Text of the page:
Stranger Things VR game co-written by UCSC’s Samantha Gorman launches in partnership with Netflix, Meta

Graphic for the Stranger Things VR showing Vecna's skull-like face and Eleven.
Stranger Things VR is a psychological horror/action game set in the world of the hit Netflix series.
Portrait of Samantha Gorman wearing a red shirt with black details.
UC Santa Cruz Assistant Teaching Professor of Computational Media Samantha Gorman (photo by Carolyn Lagattuta.)

A new virtual reality (VR) game set in the world of Netflix’s hit series Stranger Things launches today — and UC Santa Cruz Assistant Teaching Professor of Computational Media Samantha Gorman is a key creative mind behind it as the game’s co-writer and narrative director.

In Stranger Things VR, players explore the psychological horror/action game as series villain Vecna, diving into his transformation into a villain and offering new and never-seen-before perspectives on events from the Netflix series. Players can wield telekinetic powers, build up a formidable hive mind of demo-creatures, open and close portals to other realms, and invade the psyches of other characters such as Will Byers and Billy Hargrove. 

The game is a result of deep collaboration between Netflix and independent creative studio Tender Claws, where Gorman is the co-lead. Tender Claws has become known for blending original and multi-layered storytelling and critically examining the very technology used in the delivery of that storytelling. The studio has several award-winning projects including the VR game Virtual Virtual reality and the AR mobile game Tendar.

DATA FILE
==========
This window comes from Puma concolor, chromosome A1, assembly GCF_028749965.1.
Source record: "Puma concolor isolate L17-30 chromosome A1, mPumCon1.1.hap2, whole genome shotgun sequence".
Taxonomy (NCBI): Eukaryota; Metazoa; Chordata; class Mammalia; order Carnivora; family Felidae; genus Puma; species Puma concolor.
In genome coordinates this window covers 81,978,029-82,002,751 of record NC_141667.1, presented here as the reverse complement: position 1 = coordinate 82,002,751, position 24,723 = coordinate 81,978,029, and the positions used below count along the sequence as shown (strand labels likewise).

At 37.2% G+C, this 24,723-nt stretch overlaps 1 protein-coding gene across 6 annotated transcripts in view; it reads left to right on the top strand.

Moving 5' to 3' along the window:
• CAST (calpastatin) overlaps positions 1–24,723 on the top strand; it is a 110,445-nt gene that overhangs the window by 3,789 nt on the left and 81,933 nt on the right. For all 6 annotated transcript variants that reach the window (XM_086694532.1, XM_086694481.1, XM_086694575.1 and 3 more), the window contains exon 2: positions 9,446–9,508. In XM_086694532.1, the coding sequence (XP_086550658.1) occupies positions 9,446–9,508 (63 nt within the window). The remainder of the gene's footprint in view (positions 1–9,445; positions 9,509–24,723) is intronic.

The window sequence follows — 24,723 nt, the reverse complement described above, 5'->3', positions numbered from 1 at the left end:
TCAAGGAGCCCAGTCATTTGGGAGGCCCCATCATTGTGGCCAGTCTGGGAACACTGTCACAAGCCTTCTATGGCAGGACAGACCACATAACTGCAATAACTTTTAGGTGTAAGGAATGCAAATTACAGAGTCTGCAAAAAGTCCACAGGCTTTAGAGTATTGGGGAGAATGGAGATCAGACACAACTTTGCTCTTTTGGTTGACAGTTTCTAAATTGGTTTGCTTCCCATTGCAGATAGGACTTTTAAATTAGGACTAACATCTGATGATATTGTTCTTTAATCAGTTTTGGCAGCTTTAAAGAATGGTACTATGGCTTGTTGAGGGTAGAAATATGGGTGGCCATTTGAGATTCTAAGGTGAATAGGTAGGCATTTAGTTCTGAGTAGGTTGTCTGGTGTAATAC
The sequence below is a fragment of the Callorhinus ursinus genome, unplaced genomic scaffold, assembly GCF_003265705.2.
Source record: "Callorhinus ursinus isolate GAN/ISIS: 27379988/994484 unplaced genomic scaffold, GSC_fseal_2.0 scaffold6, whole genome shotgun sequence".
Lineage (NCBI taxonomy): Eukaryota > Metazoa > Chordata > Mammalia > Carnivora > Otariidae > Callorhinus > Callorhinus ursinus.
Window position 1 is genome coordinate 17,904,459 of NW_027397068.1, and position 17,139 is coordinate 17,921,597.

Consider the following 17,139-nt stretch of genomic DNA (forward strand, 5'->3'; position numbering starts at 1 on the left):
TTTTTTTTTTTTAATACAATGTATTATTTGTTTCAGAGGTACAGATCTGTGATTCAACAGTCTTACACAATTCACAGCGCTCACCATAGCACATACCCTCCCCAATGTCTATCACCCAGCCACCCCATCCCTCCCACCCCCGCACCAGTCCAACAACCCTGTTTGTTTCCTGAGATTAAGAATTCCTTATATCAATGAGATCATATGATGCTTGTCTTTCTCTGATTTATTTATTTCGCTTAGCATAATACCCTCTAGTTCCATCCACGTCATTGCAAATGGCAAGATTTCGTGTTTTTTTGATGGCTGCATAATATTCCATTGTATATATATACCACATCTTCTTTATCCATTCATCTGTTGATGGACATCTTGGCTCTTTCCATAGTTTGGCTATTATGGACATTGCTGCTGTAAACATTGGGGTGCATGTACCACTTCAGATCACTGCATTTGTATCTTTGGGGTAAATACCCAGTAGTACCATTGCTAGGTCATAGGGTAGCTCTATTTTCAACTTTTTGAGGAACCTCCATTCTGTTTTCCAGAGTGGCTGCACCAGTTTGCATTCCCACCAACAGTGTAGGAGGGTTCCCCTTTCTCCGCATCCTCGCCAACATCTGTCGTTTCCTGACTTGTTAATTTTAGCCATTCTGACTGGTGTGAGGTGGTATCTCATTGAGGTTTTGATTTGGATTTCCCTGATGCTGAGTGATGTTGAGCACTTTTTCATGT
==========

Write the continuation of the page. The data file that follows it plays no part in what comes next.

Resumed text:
Gorman specializes in interactive narrative, world building, and directing for games which for this project means that she co-lead the idea for the game, directed voice actors, and led the script’s writing team. Development on Stranger Things VR began in 2020, giving the Tender Claws team valuable insight into the series’ narrative development for 2022’s Season 4, which informed the game and allowed them to flesh out the characters. The game is available for play in both VR and mixed reality on the Meta Quest 3, Quest 2, and Quest Pro, with future platforms to be announced.

Gorman, who also is affiliated with UCSC’s Arts Division, said that this game reflects her passions for interactive narrative, immersive world design, and directing, which she brings to her teaching of UCSC engineering and arts students. 

“This work can only be done at the interdisciplinary edge,” Gorman said. “Students from engineering can learn a lot about design and world construction through the mise-en-scène [theatrical design and arrangement] and understanding theater, especially if they are interested in immersive spaces. Students in theater and writing can learn about the physical act of creating worlds and the construction of systems that are used for interactive narrative.”

Gorman will bring her experience in the interdisciplinary world of VR to the creation of a production on campus in collaboration with students as well as a Spring course that explores the theatrical implications of games and performing with an audience.  

“I’m looking forward to collaborating with faculty and students across the communities of arts and engineering on future work.”